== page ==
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Trapped in Fiction: London and the Impossibility of Original Identity in Naipaul’s The Mimic Men

Tiffany Aimee Tsao

The narrator of The Mimic Men, Ralph Singh, begins the written account of his life with the description of an expectation fulfilled: himself as a college student newly arrived in London, greeting the news of snow with the calm acceptance of something long expected that has finally arrived. “Snow. At last; my element” (4), he thinks to himself before ascending to the boarding-house attic to survey a London damaged by the bombs of the Second World War:

The flakes didn’t only float; they also spun. They touched the glass and turned to a film of melting ice. Below the livid grey sky roofs were white and shining black in patches. The bombsite was wholly white; every shrub, every discarded bottle, box and tin was defined. I had seen. Yet what was I to do with so complete a beauty? …. looking out from that empty room with the mattress on the floor, I felt all the magic of the city go away and had an intimation of the forlornness of the city and of the people who lived in it. (5)

In a scene potentially brimming with promise and hope (a young man in a new city experiencing his first snowfall,) every component of the tableau instead bespeaks despair — the snowflakes melted into water, the final season of the year, the destruction left by the war, the “complete” beauty, the objects used and discarded, the empty room of his deceased landlord, the abandoned condition of London — all accumulating to produce an overwhelming sense of finality. No matter where he travels, what company he keeps, and what he does, this finality pervades every stage of Singh’s life, appearing in the recurring images of “shipwreck,” a “final disorder,” and the “end of an empty world.” “There can only be extinction. Dust to dust; rags to rags; fear to fear” (41), he writes at one point; and at another, he “enter[s] into those tears” of Alexander the Great “weeping because he had no more worlds to conquer” (78).

Singh’s world has reached the end foretold by T.S. Eliot in “The Hollow Men”: “This is the way the world ends/Not with a bang but with a whimper”. As suggested by the similarity of the two titles, Naipaul’s novel draws upon many of the images in Eliot’s poem. The West Indian society of Isabella and the foreign community in London, including Singh, need “the guidance of other men’s eyes” (18), and don “deliberate disguises”. Singh sets about achieving the usual objectives of life such as marriage, fortune, and power, even as he perceives their futility: “Paralysed force, gesture without motion”. He seeks the elusive god of a city and an England which, Leela Gandhi observes’, “he believes in, even though he knows it lies” (130), as do the hollow men who “Form prayers to broken stone”. And just as Singh finally ends “washed up” (274) in a dingy suburban hotel as one of a silent, impersonal community “who for one reason or another have withdrawn, from our respective countries, from the city where we find ourselves, from families” (269):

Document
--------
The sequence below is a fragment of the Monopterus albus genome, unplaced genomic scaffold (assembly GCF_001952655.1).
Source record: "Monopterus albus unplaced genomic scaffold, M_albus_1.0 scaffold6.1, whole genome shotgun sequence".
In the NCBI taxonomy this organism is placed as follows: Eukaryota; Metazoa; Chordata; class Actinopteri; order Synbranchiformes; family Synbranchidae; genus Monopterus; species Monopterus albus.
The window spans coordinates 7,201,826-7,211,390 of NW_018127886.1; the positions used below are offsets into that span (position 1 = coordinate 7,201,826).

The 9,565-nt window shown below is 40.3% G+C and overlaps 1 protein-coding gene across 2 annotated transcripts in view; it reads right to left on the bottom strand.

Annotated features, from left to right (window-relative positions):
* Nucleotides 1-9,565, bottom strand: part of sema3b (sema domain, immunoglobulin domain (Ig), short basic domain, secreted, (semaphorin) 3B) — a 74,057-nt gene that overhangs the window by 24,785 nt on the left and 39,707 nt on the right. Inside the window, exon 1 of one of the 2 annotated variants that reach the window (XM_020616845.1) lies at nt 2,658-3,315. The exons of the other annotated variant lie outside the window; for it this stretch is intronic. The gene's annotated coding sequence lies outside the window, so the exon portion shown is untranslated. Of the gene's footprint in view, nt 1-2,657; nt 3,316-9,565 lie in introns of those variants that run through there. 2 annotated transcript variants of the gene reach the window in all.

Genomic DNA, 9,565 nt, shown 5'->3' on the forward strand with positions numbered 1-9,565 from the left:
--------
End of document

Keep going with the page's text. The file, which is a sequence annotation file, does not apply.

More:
In this last of meeting places
We grope together
And avoid speech
Gathered on this beach of the tumid river
(Eliot 57-60)

Inhabiting a “valley of dying stars” while waiting for “death’s twilight kingdom”, the men of the poem subsist in a period between the end of the world and the death of the world. It is this in-between state that the young Singh happens upon when he arrives in the capital of a British Empire which has been wounded by the horrors of War and whose sun has already begun to set. The bleak picture of London that Singh will paint for us echoes yet another Eliot poem — The Wasteland — with both texts ending on a metaphorical “shore” and with a ritualised formal ending: in The Wasteland, “Shantih shantih shantih”, and in The Mimic Men, “Dixi”.[1] Naipaul’s mimicry of Eliot reveals that however new this discovery of a dying civilisation may be for the writer of the Third World (i.e. Singh), it is nothing new for the writer of the Western world. Viewed in the context of history, Singh’s realisation of “the greater disorder, the final emptiness: London and the home counties” (7) comes as a somewhat belated response to a demise that has already been registered by an earlier generation of European modernists: Eliot after the First World War, Samuel Beckett after the Second World War,[2] and before them both, Joyce in his portrait of an Ireland on its last legs, “the snow falling faintly through the universe and faintly falling, like the descent of their last end, upon all the living and the dead” (Joyce 288). Singh’s account not only comes in the final stages of Western civilisation, but as the very last in a line of works about those final stages.